- Install board foam products in between the floor joists (eps, xps, polyiso) yourself or have a contractor do that. These are sealed in place with spray foam from a can.

    Fiberglass batts are rarely installed properly under floors. To work well there must be no air gap between batt and floor. You'd need to add an infiltration barrier like Tyvek also to prevent air flow though the batts and into your house.
  10. serveprotect

    serveprotect New Member

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    I am in the exact same situation. Remodeling an old summer kitchen and turning it into a living space. It is not my forever home and ripping up the floor would be a major undertaking. Since i have to build up the floors 2 inches to level with shims i plan on spraying between them with spray foam i have left over from the walls. I did the walls myself with spray foam. The kit came in a propane tank setup and took me about 30 min to do a 300 sf room. Imo it was a very easy diy project. I will add it was more expensive than traditional insulation but sealed up an old room very well. Also, make sure you have the room atleast 70 degrees to make the foam work properly. Do you guys think my plan will work? Figure it cant hurt.
  11. Highbeam

    Highbeam Minister of Fire

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    The pros that did mine used faced batts held up tightly to the subfloor with lots and lots of that nylon string. Seems pretty hard to screw up.
  12. semipro

    semipro Minister of Fire

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    Many will install batts under floors by stapling the facing to the joists.
    This almost always results in an air gap between floor and batt.
  13. Highbeam

    Highbeam Minister of Fire

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    My floors were uninsulated when I moved in. House was built in 1963. The Floors are 1.5" thick T&G decking perpendicular to beams at 5' spacing. So they had to use strings to hold the batts up. Above the decking is tar paper, and then in the kitchen 5/8" plywood and then linoleum. The biggest difference after the insulation was that when you stood in one place on the linoleum it would heat up the floor and then you could find your hot footprints if you stepped away for a second. Before the insulation is was like walking on cold concrete all the time.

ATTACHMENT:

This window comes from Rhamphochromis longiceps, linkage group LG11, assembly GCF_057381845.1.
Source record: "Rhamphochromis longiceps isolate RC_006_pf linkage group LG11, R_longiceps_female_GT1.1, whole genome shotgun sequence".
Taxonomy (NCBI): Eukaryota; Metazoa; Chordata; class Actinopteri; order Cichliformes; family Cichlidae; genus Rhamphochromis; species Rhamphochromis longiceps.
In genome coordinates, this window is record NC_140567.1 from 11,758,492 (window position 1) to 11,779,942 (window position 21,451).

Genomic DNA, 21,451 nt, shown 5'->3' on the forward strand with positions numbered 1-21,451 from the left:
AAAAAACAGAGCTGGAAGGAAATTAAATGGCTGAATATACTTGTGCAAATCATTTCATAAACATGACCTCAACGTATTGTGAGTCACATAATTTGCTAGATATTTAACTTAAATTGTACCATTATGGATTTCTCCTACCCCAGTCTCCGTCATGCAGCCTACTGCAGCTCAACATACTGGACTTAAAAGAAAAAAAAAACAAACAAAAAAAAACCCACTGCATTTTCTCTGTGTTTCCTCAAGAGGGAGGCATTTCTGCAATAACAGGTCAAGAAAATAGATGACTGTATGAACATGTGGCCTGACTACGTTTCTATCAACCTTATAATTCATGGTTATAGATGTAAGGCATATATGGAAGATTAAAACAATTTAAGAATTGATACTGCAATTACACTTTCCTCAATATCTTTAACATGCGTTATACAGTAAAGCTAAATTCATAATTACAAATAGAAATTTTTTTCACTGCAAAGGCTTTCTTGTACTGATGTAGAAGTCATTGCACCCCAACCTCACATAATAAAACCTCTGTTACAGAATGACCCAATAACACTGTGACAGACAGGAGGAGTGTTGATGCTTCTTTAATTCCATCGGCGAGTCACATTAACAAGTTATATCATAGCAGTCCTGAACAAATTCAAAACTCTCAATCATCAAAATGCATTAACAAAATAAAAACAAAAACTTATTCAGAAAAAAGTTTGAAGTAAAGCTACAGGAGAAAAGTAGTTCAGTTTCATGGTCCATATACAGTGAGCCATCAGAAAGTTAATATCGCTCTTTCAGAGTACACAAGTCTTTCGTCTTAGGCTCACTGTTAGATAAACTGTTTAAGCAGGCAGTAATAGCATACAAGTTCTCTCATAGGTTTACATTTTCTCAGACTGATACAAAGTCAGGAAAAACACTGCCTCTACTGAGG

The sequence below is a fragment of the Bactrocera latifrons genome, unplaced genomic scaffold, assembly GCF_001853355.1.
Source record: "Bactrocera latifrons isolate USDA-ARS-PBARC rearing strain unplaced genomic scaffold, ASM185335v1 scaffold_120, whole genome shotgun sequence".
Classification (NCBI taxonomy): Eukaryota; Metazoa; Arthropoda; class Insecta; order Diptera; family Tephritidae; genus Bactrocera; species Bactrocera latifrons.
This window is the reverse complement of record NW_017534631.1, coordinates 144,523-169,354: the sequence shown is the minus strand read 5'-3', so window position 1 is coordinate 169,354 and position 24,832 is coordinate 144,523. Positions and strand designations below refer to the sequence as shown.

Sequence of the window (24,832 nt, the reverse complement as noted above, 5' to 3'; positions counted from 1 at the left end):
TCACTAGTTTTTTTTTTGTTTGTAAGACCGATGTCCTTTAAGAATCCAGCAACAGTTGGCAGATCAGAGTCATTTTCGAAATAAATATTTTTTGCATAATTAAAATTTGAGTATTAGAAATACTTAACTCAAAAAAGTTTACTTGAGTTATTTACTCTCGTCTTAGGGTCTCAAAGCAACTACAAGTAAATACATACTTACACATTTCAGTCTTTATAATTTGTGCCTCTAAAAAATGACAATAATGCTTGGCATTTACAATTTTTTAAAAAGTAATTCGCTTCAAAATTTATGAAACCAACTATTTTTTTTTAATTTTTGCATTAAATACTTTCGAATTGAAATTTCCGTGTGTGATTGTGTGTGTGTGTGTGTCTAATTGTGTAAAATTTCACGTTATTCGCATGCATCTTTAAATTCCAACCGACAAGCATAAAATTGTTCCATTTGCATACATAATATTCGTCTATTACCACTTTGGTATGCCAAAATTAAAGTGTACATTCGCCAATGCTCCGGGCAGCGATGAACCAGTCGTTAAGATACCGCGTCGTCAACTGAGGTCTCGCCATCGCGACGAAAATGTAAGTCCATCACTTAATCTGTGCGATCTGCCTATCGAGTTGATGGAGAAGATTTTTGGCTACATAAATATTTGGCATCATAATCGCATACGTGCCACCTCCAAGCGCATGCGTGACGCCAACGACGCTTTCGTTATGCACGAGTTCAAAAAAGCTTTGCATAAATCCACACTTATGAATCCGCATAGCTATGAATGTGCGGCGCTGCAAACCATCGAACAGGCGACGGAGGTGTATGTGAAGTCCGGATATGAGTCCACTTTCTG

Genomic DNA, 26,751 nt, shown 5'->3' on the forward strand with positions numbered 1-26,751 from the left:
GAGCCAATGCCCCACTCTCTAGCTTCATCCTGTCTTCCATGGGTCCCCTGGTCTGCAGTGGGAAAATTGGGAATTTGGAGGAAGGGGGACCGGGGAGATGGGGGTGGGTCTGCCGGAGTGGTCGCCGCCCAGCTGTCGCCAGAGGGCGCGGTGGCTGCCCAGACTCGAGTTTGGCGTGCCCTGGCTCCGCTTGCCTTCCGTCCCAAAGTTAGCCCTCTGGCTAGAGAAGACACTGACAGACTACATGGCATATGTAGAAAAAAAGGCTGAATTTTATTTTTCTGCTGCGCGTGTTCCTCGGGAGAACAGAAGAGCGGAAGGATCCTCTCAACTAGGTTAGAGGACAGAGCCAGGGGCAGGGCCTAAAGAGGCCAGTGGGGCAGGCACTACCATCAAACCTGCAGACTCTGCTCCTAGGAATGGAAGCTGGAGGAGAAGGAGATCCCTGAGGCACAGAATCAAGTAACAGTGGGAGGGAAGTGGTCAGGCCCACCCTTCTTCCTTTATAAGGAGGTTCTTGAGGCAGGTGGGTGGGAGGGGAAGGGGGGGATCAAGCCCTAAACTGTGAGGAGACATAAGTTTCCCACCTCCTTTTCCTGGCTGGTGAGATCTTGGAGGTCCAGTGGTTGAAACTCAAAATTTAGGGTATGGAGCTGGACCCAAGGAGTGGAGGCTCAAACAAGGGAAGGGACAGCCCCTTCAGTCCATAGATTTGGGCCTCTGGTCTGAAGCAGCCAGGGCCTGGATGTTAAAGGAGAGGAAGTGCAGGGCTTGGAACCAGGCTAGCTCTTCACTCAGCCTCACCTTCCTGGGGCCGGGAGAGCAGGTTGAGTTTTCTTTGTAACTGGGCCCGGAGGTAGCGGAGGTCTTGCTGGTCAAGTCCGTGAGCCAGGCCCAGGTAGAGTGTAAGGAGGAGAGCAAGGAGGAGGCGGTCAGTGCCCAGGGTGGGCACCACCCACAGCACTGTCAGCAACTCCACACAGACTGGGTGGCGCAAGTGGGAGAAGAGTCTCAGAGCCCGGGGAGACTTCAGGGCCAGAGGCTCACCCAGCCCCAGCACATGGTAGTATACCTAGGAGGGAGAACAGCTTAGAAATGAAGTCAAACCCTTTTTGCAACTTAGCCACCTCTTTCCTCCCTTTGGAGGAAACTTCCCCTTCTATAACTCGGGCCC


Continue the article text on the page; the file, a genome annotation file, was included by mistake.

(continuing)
14. daveswoodhauler

    daveswoodhauler Minister of Fire

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  15. chrisasst

    chrisasst Minister of Fire

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  16. begreen

    begreen Mooderator Staff Member

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    We had an estimate for a pro to come and insulate underneath our floors. Same problem, toward the perimeter on a couple sides only a child would fit. I once almost got stuck in there. Guy came by, gave us an estimate that we approved. A week later the crew showed up. The got in the crawl space and about 5 minutes came out, packing their gear. Both said they couldn't and wouldn't do the job.

    That was 2005. Looking back, they were right and even it they could, by now half the insulation would have been rodent nesting. Our "foundation" walls on one side were just stem walls and the south side just rest on a large rough doug fir 8x8. In 2006 we bit the bullet and put in a proper foundation by raising the house 6ft and setting it back down on a new 3ft higher foundation. Now we have a bullet proof easy to work in crawlspace that my son and I insulated. Temp hardly varies down there. This isn't the only option. If your foundation is sound and good and the footings deep enough, you may be able to dig out those low areas instead.
  17. Highbeam

    Highbeam Minister of Fire

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    BG, didn't you do the "warm crawlspace" method where you insulate the stemwalls, bare floor, only a VB over the dirt, and no ventilation?